Nighttime temps are now 50+ degrees! If you have been waiting for these good temps, you just want to plant, plant, plant! Still, unless you have plenty of space, be a wise gardener and plant successively, some now, some later, some after that, to keep your table in steady supply of delicious organic food! If you are planting for canning, plant the amount you need all at once. Wait until the soil has warmed to 70°F before planting squash (except for winter squash – plant it ASAP) and melons. Santa Barbara, Pilgrim Terrace Community Garden, coastal ground temps are 60 degrees now.
Yes! Now we’re talking true heat lovers time! TOMATOES! La Sumida has the largest tomato selection in the Santa Barbara area! Ask for Judy to help you with your questions. Heirlooms are particularly susceptible to the wilts, Fusarium and Verticillium. Instead, get varieties that have VFN or VF on the tag at the nursery. The V is for Verticillium, the F Fusarium wilt, N nematodes. Ace, Early Girl, Champion, Celebrity, are some that are wilt resistant/tolerant. I do have to admit, though, there are many of us that can’t do without our heirloom SunGolds!
Eggplant, limas, melons (wait until May for cantaloupe), okra and peppers, pumpkins! Sow or transplant asparagus, beets, carrots, celery, chard, corn, herbs, kale, kohlrabi, leeks, heat-tolerant leaf lettuce, okra, summer-maturing onions, parsley, peanuts, the last peas (choose a heat-tolerant variety such as Wando), white potatoes, radishes, rhubarb, and spinach.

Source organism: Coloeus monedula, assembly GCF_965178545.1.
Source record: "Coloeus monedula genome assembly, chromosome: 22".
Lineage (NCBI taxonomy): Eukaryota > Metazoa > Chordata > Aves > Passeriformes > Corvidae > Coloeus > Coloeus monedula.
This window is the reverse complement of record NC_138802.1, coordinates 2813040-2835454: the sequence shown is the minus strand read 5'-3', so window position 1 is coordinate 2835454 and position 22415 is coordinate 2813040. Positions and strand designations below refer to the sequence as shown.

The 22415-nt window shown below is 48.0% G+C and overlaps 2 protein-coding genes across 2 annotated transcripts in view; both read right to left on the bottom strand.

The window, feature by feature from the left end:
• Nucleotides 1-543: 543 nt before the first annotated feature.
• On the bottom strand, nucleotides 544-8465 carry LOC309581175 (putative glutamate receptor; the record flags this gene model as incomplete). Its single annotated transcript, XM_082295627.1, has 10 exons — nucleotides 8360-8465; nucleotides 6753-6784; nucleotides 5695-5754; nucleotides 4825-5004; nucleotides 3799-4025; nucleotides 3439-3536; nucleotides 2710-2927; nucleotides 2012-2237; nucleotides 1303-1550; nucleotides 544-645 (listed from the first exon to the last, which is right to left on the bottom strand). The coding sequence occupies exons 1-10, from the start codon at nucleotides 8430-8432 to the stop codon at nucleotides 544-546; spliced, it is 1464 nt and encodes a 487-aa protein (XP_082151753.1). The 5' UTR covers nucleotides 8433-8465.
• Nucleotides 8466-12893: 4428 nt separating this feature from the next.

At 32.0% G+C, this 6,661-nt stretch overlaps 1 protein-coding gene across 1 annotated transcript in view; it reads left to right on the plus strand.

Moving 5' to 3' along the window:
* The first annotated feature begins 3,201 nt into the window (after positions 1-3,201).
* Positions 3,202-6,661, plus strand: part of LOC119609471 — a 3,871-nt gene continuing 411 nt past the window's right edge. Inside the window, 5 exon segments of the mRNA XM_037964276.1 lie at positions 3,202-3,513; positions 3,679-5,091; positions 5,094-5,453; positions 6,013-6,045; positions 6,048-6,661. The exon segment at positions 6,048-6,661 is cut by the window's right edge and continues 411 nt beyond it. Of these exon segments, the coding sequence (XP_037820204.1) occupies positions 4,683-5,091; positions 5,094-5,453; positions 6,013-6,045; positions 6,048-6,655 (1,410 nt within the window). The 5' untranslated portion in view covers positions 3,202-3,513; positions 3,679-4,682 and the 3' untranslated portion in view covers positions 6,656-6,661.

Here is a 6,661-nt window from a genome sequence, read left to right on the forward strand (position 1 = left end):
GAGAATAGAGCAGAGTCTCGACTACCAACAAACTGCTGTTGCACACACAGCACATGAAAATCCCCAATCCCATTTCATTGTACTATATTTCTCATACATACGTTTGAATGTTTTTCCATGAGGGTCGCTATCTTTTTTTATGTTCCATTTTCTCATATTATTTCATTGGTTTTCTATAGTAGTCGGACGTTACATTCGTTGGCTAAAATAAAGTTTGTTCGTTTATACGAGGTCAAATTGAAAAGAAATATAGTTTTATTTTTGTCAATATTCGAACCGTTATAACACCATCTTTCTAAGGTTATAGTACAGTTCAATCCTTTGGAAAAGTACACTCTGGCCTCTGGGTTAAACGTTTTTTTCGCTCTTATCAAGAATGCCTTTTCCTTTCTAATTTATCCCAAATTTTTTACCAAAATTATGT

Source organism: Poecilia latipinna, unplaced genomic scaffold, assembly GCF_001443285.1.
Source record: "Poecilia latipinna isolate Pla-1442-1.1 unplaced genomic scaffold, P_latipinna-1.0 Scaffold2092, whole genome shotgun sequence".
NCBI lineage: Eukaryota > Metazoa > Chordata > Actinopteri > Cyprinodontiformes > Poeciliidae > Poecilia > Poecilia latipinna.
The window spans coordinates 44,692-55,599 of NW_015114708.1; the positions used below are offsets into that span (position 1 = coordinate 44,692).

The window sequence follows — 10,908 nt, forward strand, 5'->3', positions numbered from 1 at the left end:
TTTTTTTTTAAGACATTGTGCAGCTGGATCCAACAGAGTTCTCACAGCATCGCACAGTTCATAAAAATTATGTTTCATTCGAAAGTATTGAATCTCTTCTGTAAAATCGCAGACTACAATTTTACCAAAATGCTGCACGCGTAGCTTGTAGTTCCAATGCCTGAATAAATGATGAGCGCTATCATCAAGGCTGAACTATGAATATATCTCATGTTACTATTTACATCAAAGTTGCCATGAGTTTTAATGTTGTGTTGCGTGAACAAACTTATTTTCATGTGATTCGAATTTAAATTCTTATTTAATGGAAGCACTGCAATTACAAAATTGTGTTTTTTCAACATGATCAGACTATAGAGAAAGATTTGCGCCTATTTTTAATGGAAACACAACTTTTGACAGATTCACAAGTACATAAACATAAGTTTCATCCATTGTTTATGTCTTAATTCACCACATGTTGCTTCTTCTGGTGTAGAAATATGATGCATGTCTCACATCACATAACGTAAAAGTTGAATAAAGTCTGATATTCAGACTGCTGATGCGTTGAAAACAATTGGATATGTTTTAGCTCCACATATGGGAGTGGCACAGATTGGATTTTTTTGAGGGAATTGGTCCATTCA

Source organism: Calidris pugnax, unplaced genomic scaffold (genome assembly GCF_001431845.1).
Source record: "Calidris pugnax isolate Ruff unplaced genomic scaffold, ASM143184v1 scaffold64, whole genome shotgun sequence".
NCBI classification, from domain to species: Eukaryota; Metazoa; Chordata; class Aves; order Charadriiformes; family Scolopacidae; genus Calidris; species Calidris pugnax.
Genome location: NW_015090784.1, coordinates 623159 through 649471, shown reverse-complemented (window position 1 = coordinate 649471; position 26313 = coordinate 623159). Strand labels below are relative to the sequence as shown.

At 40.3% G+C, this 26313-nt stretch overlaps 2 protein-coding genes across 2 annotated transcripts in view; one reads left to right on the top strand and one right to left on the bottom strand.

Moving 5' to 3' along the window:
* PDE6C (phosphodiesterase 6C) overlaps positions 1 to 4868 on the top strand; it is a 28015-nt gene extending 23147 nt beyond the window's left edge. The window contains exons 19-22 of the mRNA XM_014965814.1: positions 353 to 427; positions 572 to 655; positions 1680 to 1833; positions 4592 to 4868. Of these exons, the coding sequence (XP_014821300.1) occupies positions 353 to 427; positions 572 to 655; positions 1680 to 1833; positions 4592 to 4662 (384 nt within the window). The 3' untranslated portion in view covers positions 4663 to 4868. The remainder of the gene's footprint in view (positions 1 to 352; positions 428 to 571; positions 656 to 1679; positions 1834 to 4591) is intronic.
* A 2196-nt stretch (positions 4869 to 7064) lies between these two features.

April 1 IS JICAMA PLANTING DAY! If you miss it, plant ASAP! All about Jicamas!
Transplant early-maturing varieties of beans, cucumbers, eggplants, melons, peppers, squash, and tomatoes. Wait on cantaloupe, ‘cz they will do better started in May. Sprinkle Mycorrhiza fungi right on the roots of your transplants when you put them in the ground. It increases uptake of nutrients, water, and phosphorus that helps roots and flowers grow and develop. Ask for it at Island Seed & Feed in Goleta.
If you didn’t get your Winter squash in last month, do it NOW, soon as you can, for sure! It is a little late, so be sure to get transplants so it will have a long enough season to harden for harvest.
Mid April, another round! Tuck in some bean seeds where peas are finishing, intermingled with cucumber seeds that will grow below the beans, plus a few dill to go with the cukes! Plant radishes with the cukes to deter the Cucumber beetles. Squash! Plant some corn in blocks, not rows, for good pollination! In a good hot area, lay in some cukes, melons or winter squash, to ramble among the corn, soon as they are tall enough, put down a thick straw mulch to keep their leaves and fruit off the ground.
Grow herbs for beauty and table taste!! Sow or transplant basil, borage, chervil, chives, cilantro, comfrey, dill, fennel, lavender, marjoram, mint, oregano, rosemary, sage, savory, tarragon, and thyme. Be mindful where you plant them… Mediterranean herbs from southern France, like lavender, marjoram, rosemary, sage, savory, and thyme, do well in hot summer sun and poor but well-drained soil with minimal fertilizer. On the other hand, basil, chives, coriander (cilantro), and parsley thrive in richer soil with more frequent watering. Wise planting puts chives where you need to repel Bagrada Bugs, by your broccoli, kale, but away from peas if you are still growing some. Cilantro, a carrot family workhorse, discourages harmful insects such as aphids, potato beetles and spider mites, attracts beneficial insects when in bloom. Dill is a natural right next to the cucumbers since you will use the dill if you make pickles. They mature about the same time.
Good Homes for Good Bugs! Lure hoverflies, lacewings, ladybugs, and parasitic wasps, by planting chamomile, cosmos, marigold and yarrow. Let a carrot go to flower!
Check out: Growing UP, 4 High Yield Summer Plants!
See the entire April Newsletter!